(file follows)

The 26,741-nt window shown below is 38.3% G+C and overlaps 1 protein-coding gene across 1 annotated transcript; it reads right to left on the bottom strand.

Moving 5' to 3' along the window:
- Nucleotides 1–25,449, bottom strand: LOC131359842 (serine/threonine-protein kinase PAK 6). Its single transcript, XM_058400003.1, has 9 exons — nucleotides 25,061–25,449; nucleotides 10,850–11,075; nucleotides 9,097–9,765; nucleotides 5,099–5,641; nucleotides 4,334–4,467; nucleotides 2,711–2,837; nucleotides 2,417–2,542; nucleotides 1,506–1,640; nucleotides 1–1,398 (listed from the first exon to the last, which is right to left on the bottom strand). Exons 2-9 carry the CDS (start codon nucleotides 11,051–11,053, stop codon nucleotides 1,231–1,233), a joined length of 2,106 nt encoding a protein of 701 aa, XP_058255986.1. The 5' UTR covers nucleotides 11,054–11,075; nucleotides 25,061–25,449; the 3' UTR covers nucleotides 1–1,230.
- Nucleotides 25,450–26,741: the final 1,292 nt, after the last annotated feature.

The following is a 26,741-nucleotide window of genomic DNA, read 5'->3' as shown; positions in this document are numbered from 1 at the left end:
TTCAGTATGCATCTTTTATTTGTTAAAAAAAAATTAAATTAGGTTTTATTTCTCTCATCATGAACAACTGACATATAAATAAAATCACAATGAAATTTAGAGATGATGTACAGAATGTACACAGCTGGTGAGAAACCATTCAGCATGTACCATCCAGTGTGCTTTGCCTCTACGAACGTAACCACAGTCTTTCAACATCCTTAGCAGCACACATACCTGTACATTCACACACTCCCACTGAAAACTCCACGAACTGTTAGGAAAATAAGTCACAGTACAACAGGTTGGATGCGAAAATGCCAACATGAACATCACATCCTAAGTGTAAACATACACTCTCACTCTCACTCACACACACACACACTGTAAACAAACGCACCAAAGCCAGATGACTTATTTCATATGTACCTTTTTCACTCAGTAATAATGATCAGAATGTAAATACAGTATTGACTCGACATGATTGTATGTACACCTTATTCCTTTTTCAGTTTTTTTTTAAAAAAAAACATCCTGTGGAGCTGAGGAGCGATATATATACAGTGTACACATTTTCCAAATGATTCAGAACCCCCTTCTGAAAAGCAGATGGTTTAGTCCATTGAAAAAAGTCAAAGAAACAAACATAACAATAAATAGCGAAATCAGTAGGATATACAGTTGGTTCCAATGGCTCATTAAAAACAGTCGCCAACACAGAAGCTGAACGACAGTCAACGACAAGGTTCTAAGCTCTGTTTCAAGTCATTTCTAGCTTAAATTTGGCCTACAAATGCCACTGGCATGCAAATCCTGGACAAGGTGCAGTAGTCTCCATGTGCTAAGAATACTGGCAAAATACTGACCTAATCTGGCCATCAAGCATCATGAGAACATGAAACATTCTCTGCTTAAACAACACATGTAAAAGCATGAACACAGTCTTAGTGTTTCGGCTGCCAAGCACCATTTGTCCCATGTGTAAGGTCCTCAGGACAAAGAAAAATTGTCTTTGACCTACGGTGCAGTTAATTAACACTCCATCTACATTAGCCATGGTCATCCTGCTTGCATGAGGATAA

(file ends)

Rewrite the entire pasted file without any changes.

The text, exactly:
The 26,741-nt window shown below is 38.3% G+C and overlaps 1 protein-coding gene across 1 annotated transcript; it reads right to left on the bottom strand.

Moving 5' to 3' along the window:
- Nucleotides 1–25,449, bottom strand: LOC131359842 (serine/threonine-protein kinase PAK 6). Its single transcript, XM_058400003.1, has 9 exons — nucleotides 25,061–25,449; nucleotides 10,850–11,075; nucleotides 9,097–9,765; nucleotides 5,099–5,641; nucleotides 4,334–4,467; nucleotides 2,711–2,837; nucleotides 2,417–2,542; nucleotides 1,506–1,640; nucleotides 1–1,398 (listed from the first exon to the last, which is right to left on the bottom strand). Exons 2-9 carry the CDS (start codon nucleotides 11,051–11,053, stop codon nucleotides 1,231–1,233), a joined length of 2,106 nt encoding a protein of 701 aa, XP_058255986.1. The 5' UTR covers nucleotides 11,054–11,075; nucleotides 25,061–25,449; the 3' UTR covers nucleotides 1–1,230.
- Nucleotides 25,450–26,741: the final 1,292 nt, after the last annotated feature.

The following is a 26,741-nucleotide window of genomic DNA, read 5'->3' as shown; positions in this document are numbered from 1 at the left end:
TTCAGTATGCATCTTTTATTTGTTAAAAAAAAATTAAATTAGGTTTTATTTCTCTCATCATGAACAACTGACATATAAATAAAATCACAATGAAATTTAGAGATGATGTACAGAATGTACACAGCTGGTGAGAAACCATTCAGCATGTACCATCCAGTGTGCTTTGCCTCTACGAACGTAACCACAGTCTTTCAACATCCTTAGCAGCACACATACCTGTACATTCACACACTCCCACTGAAAACTCCACGAACTGTTAGGAAAATAAGTCACAGTACAACAGGTTGGATGCGAAAATGCCAACATGAACATCACATCCTAAGTGTAAACATACACTCTCACTCTCACTCACACACACACACACTGTAAACAAACGCACCAAAGCCAGATGACTTATTTCATATGTACCTTTTTCACTCAGTAATAATGATCAGAATGTAAATACAGTATTGACTCGACATGATTGTATGTACACCTTATTCCTTTTTCAGTTTTTTTTTAAAAAAAAACATCCTGTGGAGCTGAGGAGCGATATATATACAGTGTACACATTTTCCAAATGATTCAGAACCCCCTTCTGAAAAGCAGATGGTTTAGTCCATTGAAAAAAGTCAAAGAAACAAACATAACAATAAATAGCGAAATCAGTAGGATATACAGTTGGTTCCAATGGCTCATTAAAAACAGTCGCCAACACAGAAGCTGAACGACAGTCAACGACAAGGTTCTAAGCTCTGTTTCAAGTCATTTCTAGCTTAAATTTGGCCTACAAATGCCACTGGCATGCAAATCCTGGACAAGGTGCAGTAGTCTCCATGTGCTAAGAATACTGGCAAAATACTGACCTAATCTGGCCATCAAGCATCATGAGAACATGAAACATTCTCTGCTTAAACAACACATGTAAAAGCATGAACACAGTCTTAGTGTTTCGGCTGCCAAGCACCATTTGTCCCATGTGTAAGGTCCTCAGGACAAAGAAAAATTGTCTTTGACCTACGGTGCAGTTAATTAACACTCCATCTACATTAGCCATGGTCATCCTGCTTGCATGAGGATAA